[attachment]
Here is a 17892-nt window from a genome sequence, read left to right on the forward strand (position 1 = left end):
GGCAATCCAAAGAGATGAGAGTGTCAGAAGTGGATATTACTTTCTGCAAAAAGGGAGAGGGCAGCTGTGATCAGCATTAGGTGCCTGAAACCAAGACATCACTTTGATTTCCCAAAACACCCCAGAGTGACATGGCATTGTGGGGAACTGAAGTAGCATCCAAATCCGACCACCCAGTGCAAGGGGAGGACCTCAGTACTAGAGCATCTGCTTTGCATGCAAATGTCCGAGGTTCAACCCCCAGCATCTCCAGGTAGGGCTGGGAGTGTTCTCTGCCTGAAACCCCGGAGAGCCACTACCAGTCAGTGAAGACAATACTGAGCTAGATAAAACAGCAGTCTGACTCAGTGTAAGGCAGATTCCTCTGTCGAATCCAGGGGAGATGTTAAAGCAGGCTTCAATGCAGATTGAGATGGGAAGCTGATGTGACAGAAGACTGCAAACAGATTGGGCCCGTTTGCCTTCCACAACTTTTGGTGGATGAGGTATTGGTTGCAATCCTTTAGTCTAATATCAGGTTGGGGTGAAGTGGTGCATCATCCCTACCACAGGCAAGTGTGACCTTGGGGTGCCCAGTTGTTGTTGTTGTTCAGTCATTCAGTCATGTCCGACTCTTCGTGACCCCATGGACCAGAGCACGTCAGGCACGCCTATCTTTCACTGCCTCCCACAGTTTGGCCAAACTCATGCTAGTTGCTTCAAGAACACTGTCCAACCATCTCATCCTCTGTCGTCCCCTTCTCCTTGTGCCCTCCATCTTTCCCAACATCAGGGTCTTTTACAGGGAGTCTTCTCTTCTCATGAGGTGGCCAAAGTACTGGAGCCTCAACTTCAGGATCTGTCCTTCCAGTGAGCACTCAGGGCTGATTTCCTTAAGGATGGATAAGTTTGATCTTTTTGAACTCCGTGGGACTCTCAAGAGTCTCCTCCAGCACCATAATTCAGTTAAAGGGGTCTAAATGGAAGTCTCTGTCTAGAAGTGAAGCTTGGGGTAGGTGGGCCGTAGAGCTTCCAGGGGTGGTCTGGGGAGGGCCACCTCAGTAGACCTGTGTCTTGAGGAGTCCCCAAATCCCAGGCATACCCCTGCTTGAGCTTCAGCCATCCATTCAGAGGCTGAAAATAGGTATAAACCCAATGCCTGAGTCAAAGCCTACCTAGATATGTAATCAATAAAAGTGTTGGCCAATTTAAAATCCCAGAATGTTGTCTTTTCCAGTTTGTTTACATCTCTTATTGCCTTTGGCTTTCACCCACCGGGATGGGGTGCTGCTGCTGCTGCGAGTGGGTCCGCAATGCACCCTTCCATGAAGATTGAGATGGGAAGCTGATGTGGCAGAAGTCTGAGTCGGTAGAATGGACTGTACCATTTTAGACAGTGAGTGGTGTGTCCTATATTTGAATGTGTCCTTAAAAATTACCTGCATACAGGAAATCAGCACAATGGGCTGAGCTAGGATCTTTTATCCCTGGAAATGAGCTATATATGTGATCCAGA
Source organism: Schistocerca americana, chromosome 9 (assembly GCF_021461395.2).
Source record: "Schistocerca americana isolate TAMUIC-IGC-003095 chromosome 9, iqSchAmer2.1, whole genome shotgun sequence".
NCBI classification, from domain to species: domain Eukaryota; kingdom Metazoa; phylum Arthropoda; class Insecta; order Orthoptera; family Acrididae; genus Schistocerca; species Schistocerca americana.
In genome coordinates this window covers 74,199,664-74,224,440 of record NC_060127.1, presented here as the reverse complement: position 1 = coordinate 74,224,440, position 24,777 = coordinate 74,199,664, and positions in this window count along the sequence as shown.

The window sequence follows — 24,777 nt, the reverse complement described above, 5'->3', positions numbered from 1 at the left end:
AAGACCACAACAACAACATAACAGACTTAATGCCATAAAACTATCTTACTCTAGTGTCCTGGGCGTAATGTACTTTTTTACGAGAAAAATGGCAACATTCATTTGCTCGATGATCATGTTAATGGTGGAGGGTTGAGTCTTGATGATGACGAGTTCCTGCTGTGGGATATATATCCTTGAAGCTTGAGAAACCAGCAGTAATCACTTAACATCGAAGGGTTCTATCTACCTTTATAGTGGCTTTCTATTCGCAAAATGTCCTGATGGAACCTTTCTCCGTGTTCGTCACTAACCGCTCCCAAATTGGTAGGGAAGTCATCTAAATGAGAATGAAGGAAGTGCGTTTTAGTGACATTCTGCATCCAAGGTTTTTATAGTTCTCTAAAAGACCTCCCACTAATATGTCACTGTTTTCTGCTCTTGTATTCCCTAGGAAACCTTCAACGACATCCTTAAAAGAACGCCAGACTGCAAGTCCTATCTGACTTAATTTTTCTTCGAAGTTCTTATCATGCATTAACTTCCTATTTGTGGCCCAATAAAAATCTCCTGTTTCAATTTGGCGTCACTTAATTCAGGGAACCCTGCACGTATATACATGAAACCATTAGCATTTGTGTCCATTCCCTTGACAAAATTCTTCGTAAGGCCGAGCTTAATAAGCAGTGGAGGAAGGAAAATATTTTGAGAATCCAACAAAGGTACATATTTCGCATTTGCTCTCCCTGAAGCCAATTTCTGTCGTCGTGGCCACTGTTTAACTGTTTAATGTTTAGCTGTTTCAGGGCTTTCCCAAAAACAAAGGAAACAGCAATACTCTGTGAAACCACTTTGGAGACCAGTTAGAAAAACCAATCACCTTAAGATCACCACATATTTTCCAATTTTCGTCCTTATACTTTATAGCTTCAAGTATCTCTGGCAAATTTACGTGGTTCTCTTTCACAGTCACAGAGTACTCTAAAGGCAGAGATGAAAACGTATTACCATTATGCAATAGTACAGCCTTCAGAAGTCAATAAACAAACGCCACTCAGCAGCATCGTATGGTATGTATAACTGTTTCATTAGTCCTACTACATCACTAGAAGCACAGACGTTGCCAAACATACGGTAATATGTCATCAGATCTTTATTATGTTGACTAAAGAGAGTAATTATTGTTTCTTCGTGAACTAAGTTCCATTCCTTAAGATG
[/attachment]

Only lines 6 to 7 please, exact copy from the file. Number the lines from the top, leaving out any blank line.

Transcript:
In genome coordinates this window covers 74,199,664-74,224,440 of record NC_060127.1, presented here as the reverse complement: position 1 = coordinate 74,224,440, position 24,777 = coordinate 74,199,664, and positions in this window count along the sequence as shown.

The window sequence follows — 24,777 nt, the reverse complement described above, 5'->3', positions numbered from 1 at the left end: